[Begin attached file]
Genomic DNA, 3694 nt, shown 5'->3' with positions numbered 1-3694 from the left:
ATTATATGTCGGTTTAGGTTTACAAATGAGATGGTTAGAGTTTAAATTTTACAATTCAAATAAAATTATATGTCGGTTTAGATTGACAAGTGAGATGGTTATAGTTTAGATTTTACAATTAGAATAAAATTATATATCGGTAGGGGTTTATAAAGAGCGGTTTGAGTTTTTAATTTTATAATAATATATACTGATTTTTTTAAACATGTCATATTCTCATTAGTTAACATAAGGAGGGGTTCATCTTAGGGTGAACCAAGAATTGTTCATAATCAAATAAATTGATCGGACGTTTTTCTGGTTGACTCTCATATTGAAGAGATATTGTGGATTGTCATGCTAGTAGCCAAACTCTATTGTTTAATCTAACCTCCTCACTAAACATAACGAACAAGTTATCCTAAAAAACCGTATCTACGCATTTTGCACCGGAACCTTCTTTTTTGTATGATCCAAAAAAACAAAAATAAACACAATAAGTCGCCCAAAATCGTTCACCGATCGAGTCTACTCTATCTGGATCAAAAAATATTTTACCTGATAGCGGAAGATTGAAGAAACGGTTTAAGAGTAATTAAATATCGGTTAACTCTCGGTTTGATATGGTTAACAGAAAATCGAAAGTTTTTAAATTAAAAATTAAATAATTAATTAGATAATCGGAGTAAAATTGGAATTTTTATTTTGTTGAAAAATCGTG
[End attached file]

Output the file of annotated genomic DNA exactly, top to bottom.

Genomic DNA, 3694 nt, shown 5'->3' with positions numbered 1-3694 from the left:
ATTATATGTCGGTTTAGGTTTACAAATGAGATGGTTAGAGTTTAAATTTTACAATTCAAATAAAATTATATGTCGGTTTAGATTGACAAGTGAGATGGTTATAGTTTAGATTTTACAATTAGAATAAAATTATATATCGGTAGGGGTTTATAAAGAGCGGTTTGAGTTTTTAATTTTATAATAATATATACTGATTTTTTTAAACATGTCATATTCTCATTAGTTAACATAAGGAGGGGTTCATCTTAGGGTGAACCAAGAATTGTTCATAATCAAATAAATTGATCGGACGTTTTTCTGGTTGACTCTCATATTGAAGAGATATTGTGGATTGTCATGCTAGTAGCCAAACTCTATTGTTTAATCTAACCTCCTCACTAAACATAACGAACAAGTTATCCTAAAAAACCGTATCTACGCATTTTGCACCGGAACCTTCTTTTTTGTATGATCCAAAAAAACAAAAATAAACACAATAAGTCGCCCAAAATCGTTCACCGATCGAGTCTACTCTATCTGGATCAAAAAATATTTTACCTGATAGCGGAAGATTGAAGAAACGGTTTAAGAGTAATTAAATATCGGTTAACTCTCGGTTTGATATGGTTAACAGAAAATCGAAAGTTTTTAAATTAAAAATTAAATAATTAATTAGATAATCGGAGTAAAATTGGAATTTTTATTTTGTTGAAAAATCGTG